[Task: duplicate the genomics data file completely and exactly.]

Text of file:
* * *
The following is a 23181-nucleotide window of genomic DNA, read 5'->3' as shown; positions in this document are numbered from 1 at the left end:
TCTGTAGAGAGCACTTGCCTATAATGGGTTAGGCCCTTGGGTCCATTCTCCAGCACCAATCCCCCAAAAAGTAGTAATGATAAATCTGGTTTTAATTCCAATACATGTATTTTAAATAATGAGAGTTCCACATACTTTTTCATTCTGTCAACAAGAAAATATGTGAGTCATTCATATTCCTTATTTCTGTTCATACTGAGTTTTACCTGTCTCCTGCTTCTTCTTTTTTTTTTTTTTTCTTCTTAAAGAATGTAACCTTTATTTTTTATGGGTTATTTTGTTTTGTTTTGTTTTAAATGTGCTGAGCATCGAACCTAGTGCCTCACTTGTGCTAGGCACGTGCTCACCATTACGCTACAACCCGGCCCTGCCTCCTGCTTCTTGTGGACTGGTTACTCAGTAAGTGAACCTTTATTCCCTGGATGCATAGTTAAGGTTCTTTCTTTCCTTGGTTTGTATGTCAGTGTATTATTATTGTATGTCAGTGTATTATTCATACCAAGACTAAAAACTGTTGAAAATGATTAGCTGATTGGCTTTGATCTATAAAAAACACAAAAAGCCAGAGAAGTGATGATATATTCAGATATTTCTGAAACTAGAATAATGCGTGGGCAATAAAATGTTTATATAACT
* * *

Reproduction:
The following is a 23181-nucleotide window of genomic DNA, read 5'->3' as shown; positions in this document are numbered from 1 at the left end:
TCTGTAGAGAGCACTTGCCTATAATGGGTTAGGCCCTTGGGTCCATTCTCCAGCACCAATCCCCCAAAAAGTAGTAATGATAAATCTGGTTTTAATTCCAATACATGTATTTTAAATAATGAGAGTTCCACATACTTTTTCATTCTGTCAACAAGAAAATATGTGAGTCATTCATATTCCTTATTTCTGTTCATACTGAGTTTTACCTGTCTCCTGCTTCTTCTTTTTTTTTTTTTTTCTTCTTAAAGAATGTAACCTTTATTTTTTATGGGTTATTTTGTTTTGTTTTGTTTTAAATGTGCTGAGCATCGAACCTAGTGCCTCACTTGTGCTAGGCACGTGCTCACCATTACGCTACAACCCGGCCCTGCCTCCTGCTTCTTGTGGACTGGTTACTCAGTAAGTGAACCTTTATTCCCTGGATGCATAGTTAAGGTTCTTTCTTTCCTTGGTTTGTATGTCAGTGTATTATTATTGTATGTCAGTGTATTATTCATACCAAGACTAAAAACTGTTGAAAATGATTAGCTGATTGGCTTTGATCTATAAAAAACACAAAAAGCCAGAGAAGTGATGATATATTCAGATATTTCTGAAACTAGAATAATGCGTGGGCAATAAAATGTTTATATAACT